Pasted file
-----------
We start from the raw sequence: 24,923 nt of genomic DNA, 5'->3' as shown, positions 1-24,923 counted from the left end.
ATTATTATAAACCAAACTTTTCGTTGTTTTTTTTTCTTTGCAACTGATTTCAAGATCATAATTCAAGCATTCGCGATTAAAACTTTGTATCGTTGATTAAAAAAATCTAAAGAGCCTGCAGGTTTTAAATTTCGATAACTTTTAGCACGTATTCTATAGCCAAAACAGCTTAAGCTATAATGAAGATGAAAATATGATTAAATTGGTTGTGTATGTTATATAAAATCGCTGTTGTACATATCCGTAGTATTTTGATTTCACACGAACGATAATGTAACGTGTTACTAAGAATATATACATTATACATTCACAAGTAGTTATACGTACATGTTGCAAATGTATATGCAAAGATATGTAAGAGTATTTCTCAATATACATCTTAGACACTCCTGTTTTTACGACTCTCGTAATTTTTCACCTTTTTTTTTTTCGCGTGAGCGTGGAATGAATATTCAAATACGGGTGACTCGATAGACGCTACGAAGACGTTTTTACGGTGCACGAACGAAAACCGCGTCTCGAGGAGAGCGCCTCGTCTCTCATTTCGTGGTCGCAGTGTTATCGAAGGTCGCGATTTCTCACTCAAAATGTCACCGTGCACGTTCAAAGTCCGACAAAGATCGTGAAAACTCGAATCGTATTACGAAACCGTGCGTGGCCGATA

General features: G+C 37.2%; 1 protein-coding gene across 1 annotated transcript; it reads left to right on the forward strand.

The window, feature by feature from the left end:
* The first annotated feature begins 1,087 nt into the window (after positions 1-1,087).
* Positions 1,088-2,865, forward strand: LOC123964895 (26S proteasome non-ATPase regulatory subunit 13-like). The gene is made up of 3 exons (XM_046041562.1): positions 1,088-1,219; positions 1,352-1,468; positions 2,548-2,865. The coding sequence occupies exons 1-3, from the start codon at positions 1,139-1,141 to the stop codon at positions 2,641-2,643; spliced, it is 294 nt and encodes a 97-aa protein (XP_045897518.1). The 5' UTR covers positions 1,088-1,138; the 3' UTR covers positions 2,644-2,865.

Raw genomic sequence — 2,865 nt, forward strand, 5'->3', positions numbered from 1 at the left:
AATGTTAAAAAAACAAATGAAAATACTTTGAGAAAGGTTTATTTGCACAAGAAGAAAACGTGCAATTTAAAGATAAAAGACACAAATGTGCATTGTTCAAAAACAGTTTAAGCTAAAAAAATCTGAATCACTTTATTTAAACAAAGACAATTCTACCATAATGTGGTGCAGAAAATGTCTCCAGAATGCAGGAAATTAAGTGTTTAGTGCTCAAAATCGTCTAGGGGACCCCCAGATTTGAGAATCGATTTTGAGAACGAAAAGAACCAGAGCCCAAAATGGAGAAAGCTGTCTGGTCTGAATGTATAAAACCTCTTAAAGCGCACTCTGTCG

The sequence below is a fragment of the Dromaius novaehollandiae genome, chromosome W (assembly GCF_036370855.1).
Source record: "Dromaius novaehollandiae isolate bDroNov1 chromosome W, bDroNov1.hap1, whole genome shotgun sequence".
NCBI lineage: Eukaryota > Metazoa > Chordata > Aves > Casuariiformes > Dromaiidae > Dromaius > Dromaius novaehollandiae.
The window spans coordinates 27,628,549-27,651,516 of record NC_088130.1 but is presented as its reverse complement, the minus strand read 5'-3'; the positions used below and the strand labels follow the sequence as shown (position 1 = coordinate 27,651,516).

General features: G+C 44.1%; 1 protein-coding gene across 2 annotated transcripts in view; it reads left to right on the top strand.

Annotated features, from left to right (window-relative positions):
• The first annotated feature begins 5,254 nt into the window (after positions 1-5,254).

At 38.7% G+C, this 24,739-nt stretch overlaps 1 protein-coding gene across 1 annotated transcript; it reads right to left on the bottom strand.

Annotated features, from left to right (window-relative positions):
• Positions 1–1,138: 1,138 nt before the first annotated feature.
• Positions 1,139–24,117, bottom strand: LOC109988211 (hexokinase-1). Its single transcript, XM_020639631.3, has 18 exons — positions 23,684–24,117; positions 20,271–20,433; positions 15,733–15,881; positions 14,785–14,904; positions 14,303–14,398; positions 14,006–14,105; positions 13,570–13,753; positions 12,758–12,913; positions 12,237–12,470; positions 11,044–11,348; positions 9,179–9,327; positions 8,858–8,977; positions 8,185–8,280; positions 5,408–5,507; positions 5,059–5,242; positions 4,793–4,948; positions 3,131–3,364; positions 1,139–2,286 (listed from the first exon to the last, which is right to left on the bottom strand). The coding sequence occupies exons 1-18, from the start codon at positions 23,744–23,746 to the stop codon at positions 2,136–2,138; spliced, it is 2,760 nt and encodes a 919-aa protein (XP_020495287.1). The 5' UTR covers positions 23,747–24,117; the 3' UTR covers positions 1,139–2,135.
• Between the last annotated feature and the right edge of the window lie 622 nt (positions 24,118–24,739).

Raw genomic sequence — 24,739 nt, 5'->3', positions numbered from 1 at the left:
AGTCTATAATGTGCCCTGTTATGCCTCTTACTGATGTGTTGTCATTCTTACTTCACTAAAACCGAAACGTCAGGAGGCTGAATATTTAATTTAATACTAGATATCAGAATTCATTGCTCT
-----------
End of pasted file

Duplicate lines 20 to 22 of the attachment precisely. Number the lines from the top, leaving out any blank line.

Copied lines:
• Between the last annotated feature and the right edge of the window lie 622 nt (positions 24,118–24,739).

Raw genomic sequence — 24,739 nt, 5'->3', positions numbered from 1 at the left:
AGTCTATAATGTGCCCTGTTATGCCTCTTACTGATGTGTTGTCATTCTTACTTCACTAAAACCGAAACGTCAGGAGGCTGAATATTTAATTTAATACTAGATATCAGAATTCATTGCTCT